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From the boombox to Planet Rock, the cipher circles the planet.
The turntable is easily the most iconic cultural artifact associated with hip-hop culture, but the advent and adoption of the boombox had as much to do with its spread and tenacity. Before raps were on the radio, they were on the tapes. Think of the turntable and the microphone as the senders and the boombox and the cassette as the receivers: without recording and playback, hip-hop wouldn’t have lasted long. The already choked socioeconomic conditions from which it sprang could’ve buried it like so much tape hiss.
Never put me in your box if your shit eats tapes. — Nas, “N.Y. State of Mind“
When Hip-hop migrated to the middle spaces between the coasts and big cities, it did so via cassettes. Long before everything went digital, mixtapes—those floppy discs of the boombox and car stereo—facilitated the spread of underground music. The first time I heard hip-hop, it was on such a tape. Hiss and pop were as much a part of the experience of those mixes as the scratching and rapping. We didn’t even know what to call it, but we stayed up late to listen. We copied and traded those tapes until they were barely listenable. As soon as I figured out how, I started making my own. We watched hip-hop go from those scratchy mixtapes to compact discs to shiny-suit videos on MTV, from Fab 5 Freddy to Public Enemy to P. Diddy, from Run-DMC to N.W.A. to Notorious B.I.G. Others lost interest along the way. I never did.
Mixtapes were such an integral part of its spread that I felt weird when I first bought a “Rap” CD (The same could be said for any other underground movement of the time: punk, hardcore, metal, etc.). When it was shared and heard, it was done so on scratchy cassettes. Sometimes these tapes were played in cars, home stereo systems, and Walkmans, but they were more importantly played in giant boomboxes, each occasion allowing producers taking advantage of different aspects of sample-based recording.
Unlike today’s personal media devices, the presence of the boombox was also a public presence. Just as we gather around some screens and stare at others alone, we once gathered around the speakers of boomboxes. The reception of hip-hop is as important as its inception, and that the boombox played a major role in its early days. It was the site and the sight of the sound in the streets. When I got my first Walkman and stopped lugging around my Sony boombox, it was a blessing to my back and the sanity of those around me (most notably my parents), but the boombox remains a part of the iconography of hip-hop.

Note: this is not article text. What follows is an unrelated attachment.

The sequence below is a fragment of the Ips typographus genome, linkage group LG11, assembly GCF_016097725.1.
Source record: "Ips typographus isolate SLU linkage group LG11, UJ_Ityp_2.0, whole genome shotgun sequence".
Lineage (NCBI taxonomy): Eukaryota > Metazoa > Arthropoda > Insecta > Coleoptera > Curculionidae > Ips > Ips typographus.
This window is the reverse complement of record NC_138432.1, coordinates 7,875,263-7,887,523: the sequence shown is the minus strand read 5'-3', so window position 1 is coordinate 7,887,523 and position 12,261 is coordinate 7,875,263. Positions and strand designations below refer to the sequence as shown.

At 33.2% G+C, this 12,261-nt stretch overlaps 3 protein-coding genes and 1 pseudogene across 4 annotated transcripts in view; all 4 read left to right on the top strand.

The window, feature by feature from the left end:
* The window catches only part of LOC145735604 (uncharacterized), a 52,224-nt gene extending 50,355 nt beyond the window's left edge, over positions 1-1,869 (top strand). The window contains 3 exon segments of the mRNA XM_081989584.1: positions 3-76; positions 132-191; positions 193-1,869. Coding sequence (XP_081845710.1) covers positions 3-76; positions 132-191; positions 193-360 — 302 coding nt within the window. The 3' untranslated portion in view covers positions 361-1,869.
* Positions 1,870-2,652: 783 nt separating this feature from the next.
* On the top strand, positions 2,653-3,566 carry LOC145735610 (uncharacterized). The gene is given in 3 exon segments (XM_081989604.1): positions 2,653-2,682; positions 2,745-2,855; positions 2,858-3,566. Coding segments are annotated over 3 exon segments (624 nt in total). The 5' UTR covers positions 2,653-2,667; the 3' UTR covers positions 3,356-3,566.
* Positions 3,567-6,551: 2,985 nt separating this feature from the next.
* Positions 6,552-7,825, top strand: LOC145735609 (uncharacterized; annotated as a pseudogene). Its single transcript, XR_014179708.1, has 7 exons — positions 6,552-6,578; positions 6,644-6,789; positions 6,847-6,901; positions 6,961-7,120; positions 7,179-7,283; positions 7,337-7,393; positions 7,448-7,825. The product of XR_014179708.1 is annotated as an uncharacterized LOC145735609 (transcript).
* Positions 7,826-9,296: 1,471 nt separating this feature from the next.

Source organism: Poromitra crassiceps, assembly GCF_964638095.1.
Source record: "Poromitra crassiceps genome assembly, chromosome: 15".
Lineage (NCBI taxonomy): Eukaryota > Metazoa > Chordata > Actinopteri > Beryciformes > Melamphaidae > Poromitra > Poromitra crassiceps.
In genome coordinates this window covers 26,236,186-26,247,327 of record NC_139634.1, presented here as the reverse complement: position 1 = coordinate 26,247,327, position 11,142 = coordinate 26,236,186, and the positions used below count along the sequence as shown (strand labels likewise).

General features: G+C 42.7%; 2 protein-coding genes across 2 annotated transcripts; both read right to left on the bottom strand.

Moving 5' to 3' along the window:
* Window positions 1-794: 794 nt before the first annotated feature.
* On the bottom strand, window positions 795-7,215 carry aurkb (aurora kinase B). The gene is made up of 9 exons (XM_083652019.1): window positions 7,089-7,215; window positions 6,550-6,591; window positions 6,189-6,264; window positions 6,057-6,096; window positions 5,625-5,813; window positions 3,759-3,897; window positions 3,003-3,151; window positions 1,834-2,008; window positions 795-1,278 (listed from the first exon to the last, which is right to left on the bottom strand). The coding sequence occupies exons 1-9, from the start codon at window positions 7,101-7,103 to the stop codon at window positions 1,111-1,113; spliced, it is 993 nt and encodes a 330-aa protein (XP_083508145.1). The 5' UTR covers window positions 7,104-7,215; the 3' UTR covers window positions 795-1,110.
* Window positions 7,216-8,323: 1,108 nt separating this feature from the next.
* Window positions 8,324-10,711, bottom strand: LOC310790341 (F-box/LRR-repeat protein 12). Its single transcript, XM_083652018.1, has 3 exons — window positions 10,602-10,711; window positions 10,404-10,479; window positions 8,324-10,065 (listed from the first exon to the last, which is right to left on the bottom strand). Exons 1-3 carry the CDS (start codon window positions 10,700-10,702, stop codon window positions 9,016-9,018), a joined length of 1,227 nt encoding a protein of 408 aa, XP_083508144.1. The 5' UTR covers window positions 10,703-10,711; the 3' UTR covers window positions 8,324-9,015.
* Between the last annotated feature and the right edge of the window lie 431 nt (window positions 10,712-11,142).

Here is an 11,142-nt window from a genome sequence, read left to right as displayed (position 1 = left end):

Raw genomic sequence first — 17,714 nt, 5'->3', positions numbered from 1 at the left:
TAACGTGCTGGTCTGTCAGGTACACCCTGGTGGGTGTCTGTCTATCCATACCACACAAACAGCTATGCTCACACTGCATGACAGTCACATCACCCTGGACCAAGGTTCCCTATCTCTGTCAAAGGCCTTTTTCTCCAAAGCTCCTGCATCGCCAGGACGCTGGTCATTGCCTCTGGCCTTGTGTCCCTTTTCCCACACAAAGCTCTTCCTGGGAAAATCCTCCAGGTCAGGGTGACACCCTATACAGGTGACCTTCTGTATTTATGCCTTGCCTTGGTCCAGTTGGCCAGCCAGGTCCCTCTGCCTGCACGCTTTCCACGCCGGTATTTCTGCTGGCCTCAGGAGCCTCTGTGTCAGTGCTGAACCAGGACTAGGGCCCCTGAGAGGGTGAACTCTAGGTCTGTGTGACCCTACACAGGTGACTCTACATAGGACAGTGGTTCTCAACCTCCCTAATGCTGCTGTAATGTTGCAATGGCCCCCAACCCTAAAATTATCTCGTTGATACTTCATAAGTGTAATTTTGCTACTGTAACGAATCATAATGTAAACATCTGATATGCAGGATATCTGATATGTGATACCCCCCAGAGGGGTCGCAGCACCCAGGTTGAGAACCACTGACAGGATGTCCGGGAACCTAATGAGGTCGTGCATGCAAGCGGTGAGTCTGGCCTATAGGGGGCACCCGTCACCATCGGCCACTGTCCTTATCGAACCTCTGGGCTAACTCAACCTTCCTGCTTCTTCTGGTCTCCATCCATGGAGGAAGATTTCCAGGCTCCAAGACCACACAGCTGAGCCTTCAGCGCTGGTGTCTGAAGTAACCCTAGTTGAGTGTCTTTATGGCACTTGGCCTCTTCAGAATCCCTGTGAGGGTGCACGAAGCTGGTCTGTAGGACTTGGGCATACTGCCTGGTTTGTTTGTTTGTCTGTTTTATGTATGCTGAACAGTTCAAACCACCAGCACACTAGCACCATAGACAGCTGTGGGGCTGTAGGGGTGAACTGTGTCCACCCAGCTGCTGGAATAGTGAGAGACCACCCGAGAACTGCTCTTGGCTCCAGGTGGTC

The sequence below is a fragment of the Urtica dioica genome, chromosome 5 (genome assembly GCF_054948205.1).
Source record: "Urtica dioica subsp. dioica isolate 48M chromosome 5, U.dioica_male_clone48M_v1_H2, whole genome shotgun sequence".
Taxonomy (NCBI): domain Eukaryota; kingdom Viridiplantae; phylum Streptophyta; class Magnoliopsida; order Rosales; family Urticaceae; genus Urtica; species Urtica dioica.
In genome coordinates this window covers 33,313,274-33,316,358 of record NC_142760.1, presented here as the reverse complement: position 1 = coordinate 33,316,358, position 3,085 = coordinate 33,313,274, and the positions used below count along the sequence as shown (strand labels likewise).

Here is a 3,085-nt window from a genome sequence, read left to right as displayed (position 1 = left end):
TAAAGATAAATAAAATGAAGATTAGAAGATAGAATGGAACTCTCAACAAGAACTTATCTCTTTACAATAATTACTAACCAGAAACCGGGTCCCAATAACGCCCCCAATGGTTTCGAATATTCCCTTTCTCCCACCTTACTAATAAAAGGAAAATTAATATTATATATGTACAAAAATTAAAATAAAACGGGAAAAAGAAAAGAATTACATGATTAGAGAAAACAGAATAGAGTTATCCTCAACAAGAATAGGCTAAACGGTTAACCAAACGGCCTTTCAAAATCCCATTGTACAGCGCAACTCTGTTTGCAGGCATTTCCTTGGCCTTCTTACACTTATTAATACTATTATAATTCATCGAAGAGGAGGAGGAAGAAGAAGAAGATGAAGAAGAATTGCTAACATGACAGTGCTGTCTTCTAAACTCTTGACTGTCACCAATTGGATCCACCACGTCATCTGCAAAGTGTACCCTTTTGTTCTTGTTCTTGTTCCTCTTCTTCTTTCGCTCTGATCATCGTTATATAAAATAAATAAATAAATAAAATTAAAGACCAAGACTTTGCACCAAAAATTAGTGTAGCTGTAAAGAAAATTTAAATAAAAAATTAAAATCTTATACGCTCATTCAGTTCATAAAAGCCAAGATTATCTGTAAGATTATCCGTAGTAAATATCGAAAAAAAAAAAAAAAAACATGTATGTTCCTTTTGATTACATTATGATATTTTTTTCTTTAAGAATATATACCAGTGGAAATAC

From mixtapes to mash-ups, hip-hop is the blueprint to 21st century culture (This argument is the crux of my book Dead Precedents: How Hip-Hop Defines the Future). What used to be done via mixers, faders, and turntables is now done via software, iPhones, and the internet. In the hands of the indolent and uncreative, sampling is dull at best and disturbing at worst — but so is guitar-playing. As Laurie Anderson says, “very dangerous art can be made with a pencil.” You don’t need me to tell you that it’s not the tools that matter, it’s what you do with them.
A lot of people all over the world heard those early tapes and were impacted as well. Having spread from New York City to parts unknown, hip-hop became a global phenomenon. Every school has aspiring emcees, rapping to beats banged out on lunchroom tables. Every city has kids rhyming on the corner, trying to outdo each other with adept attacks and clever comebacks. From the boombox to Planet Rock, the cipher circles the planet.
As I mentioned above, the central argument of my book Dead Precedents: How Hip-Hop Defines the Future (Repeater Books, 2019) is that the cultural practices of hip-hop are the blueprint to 21st century culture. Taking in the ground-breaking work of DJs and emcees, alongside science-fiction writers like Philip K. Dick and William Gibson, as well as graffiti and DIY culture, Dead Precedents is a counter-cultural history of the twenty-first century, showcasing hip-hop’s role in the creation of the world in which we now live.
My friends and I have continued this argument and its exploration in our collection, Boogie Down Predictions: Hip-Hop, Time, and Afrofuturism (Strange Attractor Press, 2022). Through essays by some of hip-hop’s most interesting thinkers, theorists, journalists, writers, emcees, and DJs, Boogie Down Predictions embarks on a quest to understand the connections between time, representation, and identity within hip-hop culture and what that means for the culture at large.
Do yourself a favor or two: get them both.
I stole the title of this post from the Hangar 18 song. Shout out to Tim and Ian.
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